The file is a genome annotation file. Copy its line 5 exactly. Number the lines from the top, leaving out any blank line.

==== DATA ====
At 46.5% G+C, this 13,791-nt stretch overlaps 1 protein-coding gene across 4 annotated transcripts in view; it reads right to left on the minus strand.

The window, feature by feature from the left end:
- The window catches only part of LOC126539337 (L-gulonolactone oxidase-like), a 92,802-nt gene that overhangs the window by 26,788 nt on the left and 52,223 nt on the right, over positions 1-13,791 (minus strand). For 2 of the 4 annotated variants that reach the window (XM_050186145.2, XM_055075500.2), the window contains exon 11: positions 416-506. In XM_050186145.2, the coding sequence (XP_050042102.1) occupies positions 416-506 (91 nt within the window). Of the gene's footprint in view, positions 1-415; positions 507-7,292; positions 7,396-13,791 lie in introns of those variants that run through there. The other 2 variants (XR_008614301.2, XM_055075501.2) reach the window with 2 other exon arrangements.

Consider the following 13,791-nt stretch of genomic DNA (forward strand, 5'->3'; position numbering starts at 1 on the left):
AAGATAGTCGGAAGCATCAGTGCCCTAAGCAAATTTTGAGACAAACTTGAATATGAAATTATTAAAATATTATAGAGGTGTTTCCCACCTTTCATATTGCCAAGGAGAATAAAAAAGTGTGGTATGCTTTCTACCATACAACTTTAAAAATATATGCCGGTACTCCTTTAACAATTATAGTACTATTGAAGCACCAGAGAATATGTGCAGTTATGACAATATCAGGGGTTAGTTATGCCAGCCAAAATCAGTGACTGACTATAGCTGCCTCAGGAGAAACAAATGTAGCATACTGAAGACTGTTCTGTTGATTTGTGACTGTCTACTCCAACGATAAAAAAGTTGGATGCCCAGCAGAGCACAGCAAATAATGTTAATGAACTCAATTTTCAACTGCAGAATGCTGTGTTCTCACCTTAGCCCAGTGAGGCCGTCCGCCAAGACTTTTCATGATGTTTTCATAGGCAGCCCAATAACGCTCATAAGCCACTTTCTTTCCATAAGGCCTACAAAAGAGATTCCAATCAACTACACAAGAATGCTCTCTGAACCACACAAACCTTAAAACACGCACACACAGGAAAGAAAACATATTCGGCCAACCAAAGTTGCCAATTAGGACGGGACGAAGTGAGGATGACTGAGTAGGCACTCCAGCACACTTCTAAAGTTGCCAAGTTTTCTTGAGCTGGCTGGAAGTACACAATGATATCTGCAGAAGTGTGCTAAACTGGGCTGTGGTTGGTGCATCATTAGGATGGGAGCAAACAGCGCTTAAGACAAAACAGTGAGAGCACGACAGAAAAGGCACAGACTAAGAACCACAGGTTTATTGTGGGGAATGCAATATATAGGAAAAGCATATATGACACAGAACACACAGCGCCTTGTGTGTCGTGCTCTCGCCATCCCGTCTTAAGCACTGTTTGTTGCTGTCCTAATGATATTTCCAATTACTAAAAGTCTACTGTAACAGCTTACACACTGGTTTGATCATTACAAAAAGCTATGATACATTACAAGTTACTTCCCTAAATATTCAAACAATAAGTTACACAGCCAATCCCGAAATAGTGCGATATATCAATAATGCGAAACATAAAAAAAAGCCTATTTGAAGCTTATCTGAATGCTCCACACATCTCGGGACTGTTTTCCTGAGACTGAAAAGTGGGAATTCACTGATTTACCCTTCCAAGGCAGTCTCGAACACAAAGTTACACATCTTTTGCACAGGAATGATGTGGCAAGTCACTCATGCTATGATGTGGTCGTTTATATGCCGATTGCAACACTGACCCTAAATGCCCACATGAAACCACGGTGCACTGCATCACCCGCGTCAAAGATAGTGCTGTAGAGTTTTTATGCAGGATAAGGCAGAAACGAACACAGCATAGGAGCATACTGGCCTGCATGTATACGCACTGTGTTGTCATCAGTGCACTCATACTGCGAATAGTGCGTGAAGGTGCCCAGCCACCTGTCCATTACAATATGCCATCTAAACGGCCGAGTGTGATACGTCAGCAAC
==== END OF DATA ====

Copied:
AAGATAGTCGGAAGCATCAGTGCCCTAAGCAAATTTTGAGACAAACTTGAATATGAAATTATTAAAATATTATAGAGGTGTTTCCCACCTTTCATATTGCCAAGGAGAATAAAAAAGTGTGGTATGCTTTCTACCATACAACTTTAAAAATATATGCCGGTACTCCTTTAACAATTATAGTACTATTGAAGCACCAGAGAATATGTGCAGTTATGACAATATCAGGGGTTAGTTATGCCAGCCAAAATCAGTGACTGACTATAGCTGCCTCAGGAGAAACAAATGTAGCATACTGAAGACTGTTCTGTTGATTTGTGACTGTCTACTCCAACGATAAAAAAGTTGGATGCCCAGCAGAGCACAGCAAATAATGTTAATGAACTCAATTTTCAACTGCAGAATGCTGTGTTCTCACCTTAGCCCAGTGAGGCCGTCCGCCAAGACTTTTCATGATGTTTTCATAGGCAGCCCAATAACGCTCATAAGCCACTTTCTTTCCATAAGGCCTACAAAAGAGATTCCAATCAACTACACAAGAATGCTCTCTGAACCACACAAACCTTAAAACACGCACACACAGGAAAGAAAACATATTCGGCCAACCAAAGTTGCCAATTAGGACGGGACGAAGTGAGGATGACTGAGTAGGCACTCCAGCACACTTCTAAAGTTGCCAAGTTTTCTTGAGCTGGCTGGAAGTACACAATGATATCTGCAGAAGTGTGCTAAACTGGGCTGTGGTTGGTGCATCATTAGGATGGGAGCAAACAGCGCTTAAGACAAAACAGTGAGAGCACGACAGAAAAGGCACAGACTAAGAACCACAGGTTTATTGTGGGGAATGCAATATATAGGAAAAGCATATATGACACAGAACACACAGCGCCTTGTGTGTCGTGCTCTCGCCATCCCGTCTTAAGCACTGTTTGTTGCTGTCCTAATGATATTTCCAATTACTAAAAGTCTACTGTAACAGCTTACACACTGGTTTGATCATTACAAAAAGCTATGATACATTACAAGTTACTTCCCTAAATATTCAAACAATAAGTTACACAGCCAATCCCGAAATAGTGCGATATATCAATAATGCGAAACATAAAAAAAAGCCTATTTGAAGCTTATCTGAATGCTCCACACATCTCGGGACTGTTTTCCTGAGACTGAAAAGTGGGAATTCACTGATTTACCCTTCCAAGGCAGTCTCGAACACAAAGTTACACATCTTTTGCACAGGAATGATGTGGCAAGTCACTCATGCTATGATGTGGTCGTTTATATGCCGATTGCAACACTGACCCTAAATGCCCACATGAAACCACGGTGCACTGCATCACCCGCGTCAAAGATAGTGCTGTAGAGTTTTTATGCAGGATAAGGCAGAAACGAACACAGCATAGGAGCATACTGGCCTGCATGTATACGCACTGTGTTGTCATCAGTGCACTCATACTGCGAATAGTGCGTGAAGGTGCCCAGCCACCTGTCCATTACAATATGCCATCTAAACGGCCGAGTGTGATACGTCAGCAAC